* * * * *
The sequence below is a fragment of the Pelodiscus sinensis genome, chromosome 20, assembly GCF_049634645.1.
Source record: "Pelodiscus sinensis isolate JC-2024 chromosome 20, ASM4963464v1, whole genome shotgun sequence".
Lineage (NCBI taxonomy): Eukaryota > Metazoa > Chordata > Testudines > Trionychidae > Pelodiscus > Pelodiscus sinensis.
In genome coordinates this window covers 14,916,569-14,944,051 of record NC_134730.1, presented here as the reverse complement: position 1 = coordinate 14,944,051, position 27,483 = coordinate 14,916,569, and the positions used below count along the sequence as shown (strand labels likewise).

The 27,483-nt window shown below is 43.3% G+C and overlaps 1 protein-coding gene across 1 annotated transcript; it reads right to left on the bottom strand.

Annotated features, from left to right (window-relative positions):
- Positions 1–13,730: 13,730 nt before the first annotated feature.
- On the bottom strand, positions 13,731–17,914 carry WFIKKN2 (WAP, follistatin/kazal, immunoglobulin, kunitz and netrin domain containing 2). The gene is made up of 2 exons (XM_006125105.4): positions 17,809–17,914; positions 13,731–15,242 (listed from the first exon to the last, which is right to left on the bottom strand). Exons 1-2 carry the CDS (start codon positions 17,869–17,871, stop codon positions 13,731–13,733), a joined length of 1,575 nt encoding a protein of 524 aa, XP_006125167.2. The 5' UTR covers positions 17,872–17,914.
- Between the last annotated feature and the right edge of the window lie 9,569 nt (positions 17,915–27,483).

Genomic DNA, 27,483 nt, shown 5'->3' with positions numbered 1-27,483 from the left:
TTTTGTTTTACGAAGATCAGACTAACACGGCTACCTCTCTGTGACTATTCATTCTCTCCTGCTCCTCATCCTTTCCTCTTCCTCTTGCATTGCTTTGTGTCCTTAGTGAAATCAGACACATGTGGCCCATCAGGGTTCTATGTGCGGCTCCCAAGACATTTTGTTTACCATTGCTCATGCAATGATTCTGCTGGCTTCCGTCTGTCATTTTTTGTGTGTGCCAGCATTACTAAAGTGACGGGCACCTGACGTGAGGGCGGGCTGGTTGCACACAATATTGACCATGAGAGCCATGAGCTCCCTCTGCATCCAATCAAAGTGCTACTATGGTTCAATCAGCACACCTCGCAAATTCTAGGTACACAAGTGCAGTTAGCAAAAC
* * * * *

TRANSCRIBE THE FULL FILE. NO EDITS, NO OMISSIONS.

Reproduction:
The sequence below is a fragment of the Pelodiscus sinensis genome, chromosome 20, assembly GCF_049634645.1.
Source record: "Pelodiscus sinensis isolate JC-2024 chromosome 20, ASM4963464v1, whole genome shotgun sequence".
Lineage (NCBI taxonomy): Eukaryota > Metazoa > Chordata > Testudines > Trionychidae > Pelodiscus > Pelodiscus sinensis.
In genome coordinates this window covers 14,916,569-14,944,051 of record NC_134730.1, presented here as the reverse complement: position 1 = coordinate 14,944,051, position 27,483 = coordinate 14,916,569, and the positions used below count along the sequence as shown (strand labels likewise).

The 27,483-nt window shown below is 43.3% G+C and overlaps 1 protein-coding gene across 1 annotated transcript; it reads right to left on the bottom strand.

Annotated features, from left to right (window-relative positions):
- Positions 1–13,730: 13,730 nt before the first annotated feature.
- On the bottom strand, positions 13,731–17,914 carry WFIKKN2 (WAP, follistatin/kazal, immunoglobulin, kunitz and netrin domain containing 2). The gene is made up of 2 exons (XM_006125105.4): positions 17,809–17,914; positions 13,731–15,242 (listed from the first exon to the last, which is right to left on the bottom strand). Exons 1-2 carry the CDS (start codon positions 17,869–17,871, stop codon positions 13,731–13,733), a joined length of 1,575 nt encoding a protein of 524 aa, XP_006125167.2. The 5' UTR covers positions 17,872–17,914.
- Between the last annotated feature and the right edge of the window lie 9,569 nt (positions 17,915–27,483).

Genomic DNA, 27,483 nt, shown 5'->3' with positions numbered 1-27,483 from the left:
TTTTGTTTTACGAAGATCAGACTAACACGGCTACCTCTCTGTGACTATTCATTCTCTCCTGCTCCTCATCCTTTCCTCTTCCTCTTGCATTGCTTTGTGTCCTTAGTGAAATCAGACACATGTGGCCCATCAGGGTTCTATGTGCGGCTCCCAAGACATTTTGTTTACCATTGCTCATGCAATGATTCTGCTGGCTTCCGTCTGTCATTTTTTGTGTGTGCCAGCATTACTAAAGTGACGGGCACCTGACGTGAGGGCGGGCTGGTTGCACACAATATTGACCATGAGAGCCATGAGCTCCCTCTGCATCCAATCAAAGTGCTACTATGGTTCAATCAGCACACCTCGCAAATTCTAGGTACACAAGTGCAGTTAGCAAAAC